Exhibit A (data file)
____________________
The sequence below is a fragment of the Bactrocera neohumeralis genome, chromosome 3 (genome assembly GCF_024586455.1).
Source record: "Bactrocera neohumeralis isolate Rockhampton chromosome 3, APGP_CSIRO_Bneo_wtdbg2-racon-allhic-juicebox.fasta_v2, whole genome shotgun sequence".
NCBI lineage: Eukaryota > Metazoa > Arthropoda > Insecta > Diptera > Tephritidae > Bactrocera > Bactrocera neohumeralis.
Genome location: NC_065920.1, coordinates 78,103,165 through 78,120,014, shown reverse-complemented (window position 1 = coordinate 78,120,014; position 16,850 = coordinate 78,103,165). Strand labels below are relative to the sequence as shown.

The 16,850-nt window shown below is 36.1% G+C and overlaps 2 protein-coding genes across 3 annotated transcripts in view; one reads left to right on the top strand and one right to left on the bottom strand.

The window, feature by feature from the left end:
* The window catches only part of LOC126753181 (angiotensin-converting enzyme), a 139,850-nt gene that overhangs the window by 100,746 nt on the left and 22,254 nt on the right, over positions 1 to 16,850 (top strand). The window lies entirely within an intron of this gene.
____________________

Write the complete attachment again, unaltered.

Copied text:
The sequence below is a fragment of the Bactrocera neohumeralis genome, chromosome 3 (genome assembly GCF_024586455.1).
Source record: "Bactrocera neohumeralis isolate Rockhampton chromosome 3, APGP_CSIRO_Bneo_wtdbg2-racon-allhic-juicebox.fasta_v2, whole genome shotgun sequence".
NCBI lineage: Eukaryota > Metazoa > Arthropoda > Insecta > Diptera > Tephritidae > Bactrocera > Bactrocera neohumeralis.
Genome location: NC_065920.1, coordinates 78,103,165 through 78,120,014, shown reverse-complemented (window position 1 = coordinate 78,120,014; position 16,850 = coordinate 78,103,165). Strand labels below are relative to the sequence as shown.

The 16,850-nt window shown below is 36.1% G+C and overlaps 2 protein-coding genes across 3 annotated transcripts in view; one reads left to right on the top strand and one right to left on the bottom strand.

The window, feature by feature from the left end:
* The window catches only part of LOC126753181 (angiotensin-converting enzyme), a 139,850-nt gene that overhangs the window by 100,746 nt on the left and 22,254 nt on the right, over positions 1 to 16,850 (top strand). The window lies entirely within an intron of this gene.